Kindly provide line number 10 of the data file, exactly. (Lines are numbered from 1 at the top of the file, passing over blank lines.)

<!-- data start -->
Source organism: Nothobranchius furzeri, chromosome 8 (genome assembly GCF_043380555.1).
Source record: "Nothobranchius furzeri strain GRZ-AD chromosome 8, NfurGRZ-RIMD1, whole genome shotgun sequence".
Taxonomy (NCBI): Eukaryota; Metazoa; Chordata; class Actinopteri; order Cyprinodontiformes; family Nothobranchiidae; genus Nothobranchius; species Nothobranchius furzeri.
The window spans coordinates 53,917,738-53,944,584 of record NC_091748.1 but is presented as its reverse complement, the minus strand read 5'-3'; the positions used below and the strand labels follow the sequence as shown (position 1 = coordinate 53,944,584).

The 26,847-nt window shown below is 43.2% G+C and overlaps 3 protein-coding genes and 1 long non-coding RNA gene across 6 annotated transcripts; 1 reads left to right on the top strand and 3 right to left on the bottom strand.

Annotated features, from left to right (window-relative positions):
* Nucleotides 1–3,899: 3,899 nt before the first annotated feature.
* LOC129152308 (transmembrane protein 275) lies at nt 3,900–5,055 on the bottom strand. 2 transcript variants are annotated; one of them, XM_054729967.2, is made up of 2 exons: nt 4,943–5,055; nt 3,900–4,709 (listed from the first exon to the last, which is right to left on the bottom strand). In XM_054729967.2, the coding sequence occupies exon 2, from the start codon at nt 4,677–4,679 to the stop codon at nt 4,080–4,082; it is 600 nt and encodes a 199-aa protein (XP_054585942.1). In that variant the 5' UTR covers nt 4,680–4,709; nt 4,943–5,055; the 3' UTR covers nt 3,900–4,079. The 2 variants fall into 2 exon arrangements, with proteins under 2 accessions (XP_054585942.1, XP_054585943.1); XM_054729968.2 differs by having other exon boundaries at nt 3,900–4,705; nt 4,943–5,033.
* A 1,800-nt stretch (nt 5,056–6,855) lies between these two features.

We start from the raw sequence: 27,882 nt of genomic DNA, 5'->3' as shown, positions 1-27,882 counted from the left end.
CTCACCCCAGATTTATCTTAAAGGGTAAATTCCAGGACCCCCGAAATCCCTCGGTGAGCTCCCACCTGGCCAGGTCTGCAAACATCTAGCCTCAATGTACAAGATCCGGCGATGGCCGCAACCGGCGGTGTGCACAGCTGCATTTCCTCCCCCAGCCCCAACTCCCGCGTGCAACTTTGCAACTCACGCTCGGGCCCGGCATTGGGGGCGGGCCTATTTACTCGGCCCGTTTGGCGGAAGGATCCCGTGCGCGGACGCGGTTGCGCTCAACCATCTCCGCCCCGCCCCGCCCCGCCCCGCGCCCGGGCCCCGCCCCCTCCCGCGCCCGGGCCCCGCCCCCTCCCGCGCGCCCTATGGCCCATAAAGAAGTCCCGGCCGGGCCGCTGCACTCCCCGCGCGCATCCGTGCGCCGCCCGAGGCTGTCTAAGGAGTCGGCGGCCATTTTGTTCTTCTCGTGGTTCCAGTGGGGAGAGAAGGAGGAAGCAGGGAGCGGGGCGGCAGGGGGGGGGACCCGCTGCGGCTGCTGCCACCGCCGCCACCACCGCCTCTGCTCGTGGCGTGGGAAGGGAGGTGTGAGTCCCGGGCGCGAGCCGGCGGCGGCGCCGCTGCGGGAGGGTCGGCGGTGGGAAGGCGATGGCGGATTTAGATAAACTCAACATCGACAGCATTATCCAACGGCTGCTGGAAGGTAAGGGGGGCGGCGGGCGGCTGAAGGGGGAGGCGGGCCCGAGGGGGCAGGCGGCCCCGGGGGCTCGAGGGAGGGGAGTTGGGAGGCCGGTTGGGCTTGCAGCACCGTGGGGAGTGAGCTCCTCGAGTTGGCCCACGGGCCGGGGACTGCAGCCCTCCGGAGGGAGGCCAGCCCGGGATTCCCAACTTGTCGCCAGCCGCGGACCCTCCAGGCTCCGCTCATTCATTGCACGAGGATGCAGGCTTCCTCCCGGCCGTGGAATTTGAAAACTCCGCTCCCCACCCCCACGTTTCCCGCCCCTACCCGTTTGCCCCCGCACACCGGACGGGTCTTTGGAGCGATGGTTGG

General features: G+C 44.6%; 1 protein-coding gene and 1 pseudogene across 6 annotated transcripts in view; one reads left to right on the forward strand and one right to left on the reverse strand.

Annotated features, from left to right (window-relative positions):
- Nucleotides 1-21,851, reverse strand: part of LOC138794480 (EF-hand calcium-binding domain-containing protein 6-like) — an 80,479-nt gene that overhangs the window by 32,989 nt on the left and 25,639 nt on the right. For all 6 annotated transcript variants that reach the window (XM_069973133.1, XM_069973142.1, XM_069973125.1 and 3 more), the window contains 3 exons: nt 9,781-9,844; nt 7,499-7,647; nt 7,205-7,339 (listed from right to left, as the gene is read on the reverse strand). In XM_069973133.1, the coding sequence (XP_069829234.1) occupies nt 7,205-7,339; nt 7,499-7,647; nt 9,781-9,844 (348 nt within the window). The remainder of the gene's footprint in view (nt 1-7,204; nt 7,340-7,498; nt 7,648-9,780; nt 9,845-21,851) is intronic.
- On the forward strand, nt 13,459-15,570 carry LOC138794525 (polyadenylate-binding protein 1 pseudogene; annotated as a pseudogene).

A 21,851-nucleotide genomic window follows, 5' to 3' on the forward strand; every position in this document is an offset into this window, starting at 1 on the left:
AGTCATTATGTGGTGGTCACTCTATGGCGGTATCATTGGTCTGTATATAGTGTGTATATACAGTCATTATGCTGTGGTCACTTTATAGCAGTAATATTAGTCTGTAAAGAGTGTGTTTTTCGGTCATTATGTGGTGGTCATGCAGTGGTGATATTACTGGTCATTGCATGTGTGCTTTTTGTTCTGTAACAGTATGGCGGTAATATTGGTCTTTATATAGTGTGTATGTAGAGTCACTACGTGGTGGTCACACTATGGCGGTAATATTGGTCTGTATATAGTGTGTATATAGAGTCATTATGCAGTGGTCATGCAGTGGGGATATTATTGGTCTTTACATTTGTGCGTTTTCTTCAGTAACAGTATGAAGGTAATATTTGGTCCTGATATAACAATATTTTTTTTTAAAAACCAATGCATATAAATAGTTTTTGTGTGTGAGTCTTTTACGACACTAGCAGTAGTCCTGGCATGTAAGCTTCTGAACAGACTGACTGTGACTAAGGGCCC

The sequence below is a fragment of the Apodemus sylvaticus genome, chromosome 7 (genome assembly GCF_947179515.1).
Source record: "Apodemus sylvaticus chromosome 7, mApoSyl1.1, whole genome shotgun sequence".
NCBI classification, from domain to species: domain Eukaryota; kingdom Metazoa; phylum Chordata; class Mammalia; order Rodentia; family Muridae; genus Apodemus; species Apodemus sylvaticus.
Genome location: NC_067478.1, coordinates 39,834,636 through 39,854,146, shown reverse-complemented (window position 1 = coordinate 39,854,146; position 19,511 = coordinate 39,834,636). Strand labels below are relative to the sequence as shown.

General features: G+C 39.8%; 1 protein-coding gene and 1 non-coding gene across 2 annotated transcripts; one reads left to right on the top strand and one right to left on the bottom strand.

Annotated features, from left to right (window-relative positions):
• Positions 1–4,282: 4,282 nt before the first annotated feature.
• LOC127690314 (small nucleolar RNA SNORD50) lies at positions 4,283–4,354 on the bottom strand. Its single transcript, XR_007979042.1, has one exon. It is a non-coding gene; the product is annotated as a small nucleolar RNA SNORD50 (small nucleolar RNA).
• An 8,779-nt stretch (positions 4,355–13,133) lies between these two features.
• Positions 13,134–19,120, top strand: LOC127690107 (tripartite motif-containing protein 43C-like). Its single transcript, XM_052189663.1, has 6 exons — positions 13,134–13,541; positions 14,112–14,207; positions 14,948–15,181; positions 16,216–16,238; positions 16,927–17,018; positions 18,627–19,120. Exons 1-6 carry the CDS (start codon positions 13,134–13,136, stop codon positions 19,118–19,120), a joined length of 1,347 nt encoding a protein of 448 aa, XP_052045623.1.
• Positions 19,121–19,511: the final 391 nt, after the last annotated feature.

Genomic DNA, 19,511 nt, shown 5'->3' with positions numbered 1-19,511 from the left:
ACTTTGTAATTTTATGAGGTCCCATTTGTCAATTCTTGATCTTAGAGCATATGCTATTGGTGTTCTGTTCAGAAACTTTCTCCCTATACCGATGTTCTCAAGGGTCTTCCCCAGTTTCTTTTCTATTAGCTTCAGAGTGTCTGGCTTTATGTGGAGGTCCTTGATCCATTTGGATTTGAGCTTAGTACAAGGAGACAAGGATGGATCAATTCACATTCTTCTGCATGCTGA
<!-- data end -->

We start from the raw sequence: 27,882 nt of genomic DNA, 5'->3' as shown, positions 1-27,882 counted from the left end.